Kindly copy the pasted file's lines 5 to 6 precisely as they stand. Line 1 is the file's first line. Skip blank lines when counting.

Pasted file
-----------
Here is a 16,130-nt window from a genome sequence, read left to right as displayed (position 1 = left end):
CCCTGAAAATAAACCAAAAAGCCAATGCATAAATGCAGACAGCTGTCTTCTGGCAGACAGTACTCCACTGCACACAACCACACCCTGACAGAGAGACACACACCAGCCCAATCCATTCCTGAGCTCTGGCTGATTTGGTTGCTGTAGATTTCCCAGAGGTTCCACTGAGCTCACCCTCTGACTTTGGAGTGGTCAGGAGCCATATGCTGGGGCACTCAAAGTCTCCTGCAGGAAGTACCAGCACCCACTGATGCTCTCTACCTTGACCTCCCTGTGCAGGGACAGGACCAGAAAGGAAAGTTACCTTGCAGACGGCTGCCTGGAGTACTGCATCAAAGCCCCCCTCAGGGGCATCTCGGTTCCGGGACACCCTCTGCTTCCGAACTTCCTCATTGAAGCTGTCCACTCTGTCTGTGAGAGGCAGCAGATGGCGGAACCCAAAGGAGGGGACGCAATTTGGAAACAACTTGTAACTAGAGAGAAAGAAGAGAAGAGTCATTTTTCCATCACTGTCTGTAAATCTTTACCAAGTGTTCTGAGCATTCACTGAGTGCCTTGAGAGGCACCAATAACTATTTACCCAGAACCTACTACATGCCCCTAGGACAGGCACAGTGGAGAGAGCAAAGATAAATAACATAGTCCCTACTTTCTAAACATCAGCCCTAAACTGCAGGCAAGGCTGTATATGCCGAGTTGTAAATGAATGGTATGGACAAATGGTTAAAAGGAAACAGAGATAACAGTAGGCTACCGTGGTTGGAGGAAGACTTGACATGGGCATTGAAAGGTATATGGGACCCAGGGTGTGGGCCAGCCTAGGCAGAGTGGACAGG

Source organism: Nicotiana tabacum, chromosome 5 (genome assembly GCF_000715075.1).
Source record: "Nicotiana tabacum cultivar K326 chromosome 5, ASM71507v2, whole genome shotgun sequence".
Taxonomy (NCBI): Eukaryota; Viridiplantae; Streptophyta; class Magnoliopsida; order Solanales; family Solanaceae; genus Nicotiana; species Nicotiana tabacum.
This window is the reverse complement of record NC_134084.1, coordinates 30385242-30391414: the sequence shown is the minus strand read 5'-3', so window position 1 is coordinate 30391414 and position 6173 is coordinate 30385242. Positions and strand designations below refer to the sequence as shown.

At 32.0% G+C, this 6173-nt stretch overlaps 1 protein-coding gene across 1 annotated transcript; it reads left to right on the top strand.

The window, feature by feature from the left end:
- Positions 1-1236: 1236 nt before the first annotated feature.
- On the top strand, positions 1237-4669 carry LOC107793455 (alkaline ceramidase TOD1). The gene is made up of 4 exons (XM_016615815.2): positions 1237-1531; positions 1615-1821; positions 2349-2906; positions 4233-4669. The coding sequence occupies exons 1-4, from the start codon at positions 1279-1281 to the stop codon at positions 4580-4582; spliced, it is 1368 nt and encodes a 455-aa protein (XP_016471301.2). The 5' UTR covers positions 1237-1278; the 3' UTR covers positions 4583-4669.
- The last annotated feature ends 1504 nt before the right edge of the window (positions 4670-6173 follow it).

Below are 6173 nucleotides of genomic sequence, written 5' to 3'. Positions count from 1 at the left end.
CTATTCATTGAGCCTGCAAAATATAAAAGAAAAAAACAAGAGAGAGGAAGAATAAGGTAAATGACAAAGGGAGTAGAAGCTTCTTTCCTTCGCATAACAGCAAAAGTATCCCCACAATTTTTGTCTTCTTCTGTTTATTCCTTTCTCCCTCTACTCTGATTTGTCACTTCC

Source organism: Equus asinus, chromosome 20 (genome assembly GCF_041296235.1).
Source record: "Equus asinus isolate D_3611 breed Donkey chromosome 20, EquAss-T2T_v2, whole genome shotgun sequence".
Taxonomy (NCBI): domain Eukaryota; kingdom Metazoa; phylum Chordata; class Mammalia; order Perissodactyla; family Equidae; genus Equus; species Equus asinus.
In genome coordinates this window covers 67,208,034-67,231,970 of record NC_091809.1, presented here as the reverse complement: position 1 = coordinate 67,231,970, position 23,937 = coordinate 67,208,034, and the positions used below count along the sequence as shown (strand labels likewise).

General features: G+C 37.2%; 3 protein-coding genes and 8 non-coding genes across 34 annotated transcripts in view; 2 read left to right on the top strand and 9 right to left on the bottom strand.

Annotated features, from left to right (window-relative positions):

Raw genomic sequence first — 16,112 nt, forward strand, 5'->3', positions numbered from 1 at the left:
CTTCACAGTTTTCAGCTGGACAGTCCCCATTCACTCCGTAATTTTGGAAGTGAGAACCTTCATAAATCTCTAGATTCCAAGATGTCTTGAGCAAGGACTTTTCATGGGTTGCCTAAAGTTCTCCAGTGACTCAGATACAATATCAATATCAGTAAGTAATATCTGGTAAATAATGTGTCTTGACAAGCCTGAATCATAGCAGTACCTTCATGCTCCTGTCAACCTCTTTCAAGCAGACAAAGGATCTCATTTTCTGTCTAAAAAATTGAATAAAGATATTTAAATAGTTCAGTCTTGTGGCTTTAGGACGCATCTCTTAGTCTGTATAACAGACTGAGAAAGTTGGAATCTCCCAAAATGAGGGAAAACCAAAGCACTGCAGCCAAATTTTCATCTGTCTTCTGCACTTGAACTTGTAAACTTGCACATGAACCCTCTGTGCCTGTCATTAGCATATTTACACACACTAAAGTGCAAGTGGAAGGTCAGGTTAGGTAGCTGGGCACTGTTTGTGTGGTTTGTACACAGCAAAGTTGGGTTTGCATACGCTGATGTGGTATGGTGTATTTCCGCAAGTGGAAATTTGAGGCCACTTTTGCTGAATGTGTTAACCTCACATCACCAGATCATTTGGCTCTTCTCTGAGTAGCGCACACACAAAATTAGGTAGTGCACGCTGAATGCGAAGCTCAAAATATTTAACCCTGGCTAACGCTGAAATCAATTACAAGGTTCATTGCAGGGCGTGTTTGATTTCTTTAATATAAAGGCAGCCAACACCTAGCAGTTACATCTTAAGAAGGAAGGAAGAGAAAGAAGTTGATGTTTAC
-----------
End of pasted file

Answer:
Taxonomy (NCBI): Eukaryota; Viridiplantae; Streptophyta; class Magnoliopsida; order Solanales; family Solanaceae; genus Nicotiana; species Nicotiana tabacum.
This window is the reverse complement of record NC_134084.1, coordinates 30385242-30391414: the sequence shown is the minus strand read 5'-3', so window position 1 is coordinate 30391414 and position 6173 is coordinate 30385242. Positions and strand designations below refer to the sequence as shown.